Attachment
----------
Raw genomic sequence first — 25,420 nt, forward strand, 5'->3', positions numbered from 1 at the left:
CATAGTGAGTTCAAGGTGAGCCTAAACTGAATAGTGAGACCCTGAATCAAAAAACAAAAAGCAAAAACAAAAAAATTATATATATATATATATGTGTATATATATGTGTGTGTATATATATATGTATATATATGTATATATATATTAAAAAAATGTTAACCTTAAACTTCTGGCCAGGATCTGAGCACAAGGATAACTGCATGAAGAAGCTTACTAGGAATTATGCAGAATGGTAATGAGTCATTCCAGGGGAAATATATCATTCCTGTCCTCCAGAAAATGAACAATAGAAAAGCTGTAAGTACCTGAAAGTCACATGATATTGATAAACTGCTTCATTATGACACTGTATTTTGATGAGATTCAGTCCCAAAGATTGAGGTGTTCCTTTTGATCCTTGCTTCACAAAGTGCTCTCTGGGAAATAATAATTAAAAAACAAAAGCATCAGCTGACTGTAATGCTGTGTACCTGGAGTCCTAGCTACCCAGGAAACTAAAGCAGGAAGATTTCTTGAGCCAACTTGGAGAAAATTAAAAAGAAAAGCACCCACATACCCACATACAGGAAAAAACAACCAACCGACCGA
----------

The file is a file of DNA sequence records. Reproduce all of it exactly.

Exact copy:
Raw genomic sequence first — 25,420 nt, forward strand, 5'->3', positions numbered from 1 at the left:
CATAGTGAGTTCAAGGTGAGCCTAAACTGAATAGTGAGACCCTGAATCAAAAAACAAAAAGCAAAAACAAAAAAATTATATATATATATATATGTGTATATATATGTGTGTGTATATATATATGTATATATATGTATATATATATTAAAAAAATGTTAACCTTAAACTTCTGGCCAGGATCTGAGCACAAGGATAACTGCATGAAGAAGCTTACTAGGAATTATGCAGAATGGTAATGAGTCATTCCAGGGGAAATATATCATTCCTGTCCTCCAGAAAATGAACAATAGAAAAGCTGTAAGTACCTGAAAGTCACATGATATTGATAAACTGCTTCATTATGACACTGTATTTTGATGAGATTCAGTCCCAAAGATTGAGGTGTTCCTTTTGATCCTTGCTTCACAAAGTGCTCTCTGGGAAATAATAATTAAAAAACAAAAGCATCAGCTGACTGTAATGCTGTGTACCTGGAGTCCTAGCTACCCAGGAAACTAAAGCAGGAAGATTTCTTGAGCCAACTTGGAGAAAATTAAAAAGAAAAGCACCCACATACCCACATACAGGAAAAAACAACCAACCGACCGA